Like many industrialized regions, the Philadelphia metro area contains pockets of environmental degradation: neighborhoods littered with abandoned waste sites, polluting factories, and smoke-belching incinerators. However, other neighborhoods within and around the city are relatively pristine. This eye-opening book reveals that such environmental inequalities did not occur by chance, but were instead the result of specific policy decisions that served to exacerbate endemic classism and racism.
From Workshop to Waste Magnetpresents Philadelphia's environmental history as a bracing case study in mismanagement and injustice. Sociologist Diane Sicotte digs deep into the city's past as a titan of American manufacturing to trace how only a few communities came to host nearly all of the area's polluting and waste disposal land uses. By examining the complex interactions among economic decline, federal regulations, local politics, and shifting ethnic demographics, she not only dissects what went wrong in Philadelphia but also identifies lessons for environmental justice activism today.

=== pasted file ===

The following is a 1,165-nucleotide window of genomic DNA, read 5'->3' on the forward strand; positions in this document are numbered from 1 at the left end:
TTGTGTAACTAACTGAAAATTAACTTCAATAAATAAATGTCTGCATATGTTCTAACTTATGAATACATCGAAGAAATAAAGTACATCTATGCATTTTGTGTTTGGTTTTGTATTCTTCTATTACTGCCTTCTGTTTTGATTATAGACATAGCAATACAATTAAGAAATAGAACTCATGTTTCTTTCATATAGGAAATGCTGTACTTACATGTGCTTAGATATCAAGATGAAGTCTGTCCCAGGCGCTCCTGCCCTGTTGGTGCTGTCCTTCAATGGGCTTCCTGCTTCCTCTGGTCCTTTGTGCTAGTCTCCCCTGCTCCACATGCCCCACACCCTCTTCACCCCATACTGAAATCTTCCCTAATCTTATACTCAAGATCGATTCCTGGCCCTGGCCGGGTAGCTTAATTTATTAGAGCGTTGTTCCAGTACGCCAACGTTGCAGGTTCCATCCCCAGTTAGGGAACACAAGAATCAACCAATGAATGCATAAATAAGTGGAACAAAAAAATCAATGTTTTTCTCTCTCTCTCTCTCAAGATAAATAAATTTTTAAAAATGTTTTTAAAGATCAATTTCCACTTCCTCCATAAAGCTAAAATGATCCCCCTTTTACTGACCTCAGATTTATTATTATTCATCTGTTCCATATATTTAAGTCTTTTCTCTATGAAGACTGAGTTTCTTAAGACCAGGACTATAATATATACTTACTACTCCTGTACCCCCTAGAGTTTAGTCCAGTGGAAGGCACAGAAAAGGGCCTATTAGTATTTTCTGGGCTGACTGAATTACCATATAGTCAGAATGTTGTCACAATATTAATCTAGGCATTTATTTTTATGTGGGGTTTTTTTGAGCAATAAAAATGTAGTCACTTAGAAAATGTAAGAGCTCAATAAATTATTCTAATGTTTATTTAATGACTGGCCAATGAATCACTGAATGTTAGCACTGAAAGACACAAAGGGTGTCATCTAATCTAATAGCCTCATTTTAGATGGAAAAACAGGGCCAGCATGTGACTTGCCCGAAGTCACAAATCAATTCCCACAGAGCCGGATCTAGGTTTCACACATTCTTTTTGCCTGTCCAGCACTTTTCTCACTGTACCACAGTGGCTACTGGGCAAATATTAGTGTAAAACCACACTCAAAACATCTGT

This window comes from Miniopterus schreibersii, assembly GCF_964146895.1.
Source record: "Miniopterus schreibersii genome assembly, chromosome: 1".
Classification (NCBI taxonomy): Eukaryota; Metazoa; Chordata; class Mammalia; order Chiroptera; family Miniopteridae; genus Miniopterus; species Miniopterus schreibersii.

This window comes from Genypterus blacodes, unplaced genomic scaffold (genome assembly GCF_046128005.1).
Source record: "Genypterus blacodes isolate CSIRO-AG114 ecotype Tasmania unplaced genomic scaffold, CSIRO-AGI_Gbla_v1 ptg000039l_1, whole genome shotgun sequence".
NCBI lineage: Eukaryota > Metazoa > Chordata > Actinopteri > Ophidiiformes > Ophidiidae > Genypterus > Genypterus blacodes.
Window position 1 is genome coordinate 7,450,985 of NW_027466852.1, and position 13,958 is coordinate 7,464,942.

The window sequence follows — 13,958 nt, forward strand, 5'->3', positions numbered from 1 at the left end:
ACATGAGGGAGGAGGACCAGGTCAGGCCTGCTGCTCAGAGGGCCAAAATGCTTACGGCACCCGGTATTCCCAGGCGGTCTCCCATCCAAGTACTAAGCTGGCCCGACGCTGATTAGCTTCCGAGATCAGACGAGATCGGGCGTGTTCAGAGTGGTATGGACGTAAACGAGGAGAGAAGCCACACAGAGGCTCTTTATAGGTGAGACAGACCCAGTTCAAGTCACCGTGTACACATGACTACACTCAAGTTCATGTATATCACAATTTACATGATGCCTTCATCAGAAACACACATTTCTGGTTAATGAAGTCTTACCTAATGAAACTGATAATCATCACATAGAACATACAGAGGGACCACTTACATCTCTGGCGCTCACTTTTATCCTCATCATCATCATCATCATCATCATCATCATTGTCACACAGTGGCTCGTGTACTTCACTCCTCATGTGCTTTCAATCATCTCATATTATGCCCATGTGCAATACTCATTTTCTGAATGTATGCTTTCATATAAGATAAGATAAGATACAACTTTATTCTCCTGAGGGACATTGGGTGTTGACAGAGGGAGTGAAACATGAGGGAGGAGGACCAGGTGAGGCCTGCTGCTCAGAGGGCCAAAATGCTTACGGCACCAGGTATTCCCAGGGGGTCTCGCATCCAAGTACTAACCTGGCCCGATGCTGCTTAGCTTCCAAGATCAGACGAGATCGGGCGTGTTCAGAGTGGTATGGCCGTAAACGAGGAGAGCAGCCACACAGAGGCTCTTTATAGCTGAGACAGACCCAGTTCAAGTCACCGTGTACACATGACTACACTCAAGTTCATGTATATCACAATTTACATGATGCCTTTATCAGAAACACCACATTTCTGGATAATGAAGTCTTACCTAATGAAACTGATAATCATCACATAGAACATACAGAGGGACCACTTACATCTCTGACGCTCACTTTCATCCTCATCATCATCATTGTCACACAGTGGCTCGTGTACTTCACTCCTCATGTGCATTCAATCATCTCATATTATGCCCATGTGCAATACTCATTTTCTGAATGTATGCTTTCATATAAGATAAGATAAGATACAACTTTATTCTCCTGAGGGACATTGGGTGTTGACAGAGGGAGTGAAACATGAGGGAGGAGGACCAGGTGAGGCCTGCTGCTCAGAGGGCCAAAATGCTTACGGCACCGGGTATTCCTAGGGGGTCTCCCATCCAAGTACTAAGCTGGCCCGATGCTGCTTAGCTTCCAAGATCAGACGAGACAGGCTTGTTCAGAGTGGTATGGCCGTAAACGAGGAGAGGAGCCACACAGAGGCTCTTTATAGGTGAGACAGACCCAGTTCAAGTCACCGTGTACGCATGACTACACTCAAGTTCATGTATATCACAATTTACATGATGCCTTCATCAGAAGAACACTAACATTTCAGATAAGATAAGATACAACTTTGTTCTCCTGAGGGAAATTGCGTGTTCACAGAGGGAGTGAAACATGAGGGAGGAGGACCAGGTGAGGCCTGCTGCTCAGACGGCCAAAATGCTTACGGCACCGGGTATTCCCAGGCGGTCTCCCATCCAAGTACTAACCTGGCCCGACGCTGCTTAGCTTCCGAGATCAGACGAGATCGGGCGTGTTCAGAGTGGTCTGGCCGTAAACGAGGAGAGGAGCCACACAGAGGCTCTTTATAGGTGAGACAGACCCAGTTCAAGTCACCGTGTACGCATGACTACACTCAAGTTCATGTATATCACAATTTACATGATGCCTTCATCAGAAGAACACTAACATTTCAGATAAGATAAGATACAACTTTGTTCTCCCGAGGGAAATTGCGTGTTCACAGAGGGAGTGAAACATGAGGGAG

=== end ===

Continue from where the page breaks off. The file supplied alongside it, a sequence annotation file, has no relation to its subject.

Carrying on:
Sicotte's research tallies both the environmental and social costs of industrial pollution, exposing the devastation that occurs when mass quantities of society's wastes mix with toxic levels of systemic racism and economic inequality.From Workshop to Waste Magnetis a compelling read for anyone concerned with the health of America's cities and the people who live in them.